Applying the Web of Trust Model to Blog Reading

This was originally written in November of 2012, but I for some reason never published it.

There seems to be a growing trend in that reading Hacker News or Reddit is a waste of time. But, even those who agree with that statement, seem to also agree that reading blogs is quite valuable. Some will utilize their social media connections to filter, and others still will just read posts from people who they know, or otherwise respect.

How will one discover new blogs and new people to respect? I see two ways but only one is interesting to think about1.

Option 0: Code is written by people. If we discover the code (in some other way) and respect it, then we might respect the author enough to read his/her thoughts on technical things.

Option 1: Much more interesting is the Phil Zimmerman conceived “Web of Trust”, which exists primarily to distribute and verify public keys in lieu of a certificate authority.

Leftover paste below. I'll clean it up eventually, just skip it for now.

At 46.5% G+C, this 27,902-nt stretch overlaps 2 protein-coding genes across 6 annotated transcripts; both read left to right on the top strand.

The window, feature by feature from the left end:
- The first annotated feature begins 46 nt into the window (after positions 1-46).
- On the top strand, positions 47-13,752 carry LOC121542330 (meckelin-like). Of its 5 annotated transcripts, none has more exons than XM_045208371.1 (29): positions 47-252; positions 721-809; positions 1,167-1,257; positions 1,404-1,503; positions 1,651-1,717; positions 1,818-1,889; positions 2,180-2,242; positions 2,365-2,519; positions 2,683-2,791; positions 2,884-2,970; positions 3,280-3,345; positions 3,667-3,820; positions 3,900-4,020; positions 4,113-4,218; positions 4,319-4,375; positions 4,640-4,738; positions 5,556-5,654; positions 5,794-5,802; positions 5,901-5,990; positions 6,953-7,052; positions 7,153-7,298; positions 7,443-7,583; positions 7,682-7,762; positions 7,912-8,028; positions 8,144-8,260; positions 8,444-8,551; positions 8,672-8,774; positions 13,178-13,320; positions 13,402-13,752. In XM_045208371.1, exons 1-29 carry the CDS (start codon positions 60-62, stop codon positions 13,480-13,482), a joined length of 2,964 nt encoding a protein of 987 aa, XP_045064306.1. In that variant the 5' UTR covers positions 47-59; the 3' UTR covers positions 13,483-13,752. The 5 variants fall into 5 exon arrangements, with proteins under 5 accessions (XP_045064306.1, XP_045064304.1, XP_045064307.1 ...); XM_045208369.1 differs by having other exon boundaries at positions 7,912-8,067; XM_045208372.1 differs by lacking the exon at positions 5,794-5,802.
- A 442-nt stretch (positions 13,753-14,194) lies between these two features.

I regularly exchange emails with 3 other people regarding tech news, new algorithms, interesting CS papers, things about startups, etc. They’re already in my web of trust, since I a) know them personally, b) respect their thoughts, ideas and opinions on things. I also trust that they won’t waste my time with some frivolous article. So, I automatically read everything they write.2

By transitivity, I’m also likely to trust some portion of articles their web of trust writes and as a result, reading articles recommended by them, or engaging in discussion with their web of trust, is not unthinkable. I certainly don’t have to trust them completely, that’s the beauty of the web of trust model, but I can, if I wish, choose to trust a friend’s friend because I trust the friend to not have untrustworthy friends.

Said another way, and in a more palatable way… If many people within 2 degrees of me trust a given blog, or a given author, it’s very likely that I should give them a shot by reading something of theirs.

That just leaves one thing. What does an RSS/Atom aggregator look like in this model?3


  1. This only considers blog posts targetting to proggit, or the technical Hacker News, which discuss technology that programmers utilize and criticize.

  2. The same can be said for links they just happen to share related to the news. I don’t necessarily have to know the author if my web of trust recommends it.

  3. Since first writing this, and not publishing it in a timely manner (first written in November 2012), there have been a few attempts [potluck.it][9], and maybe less so [monocle.io][10] that make the web of trust model not so explicit, but rather subtle.

— 2013-07-25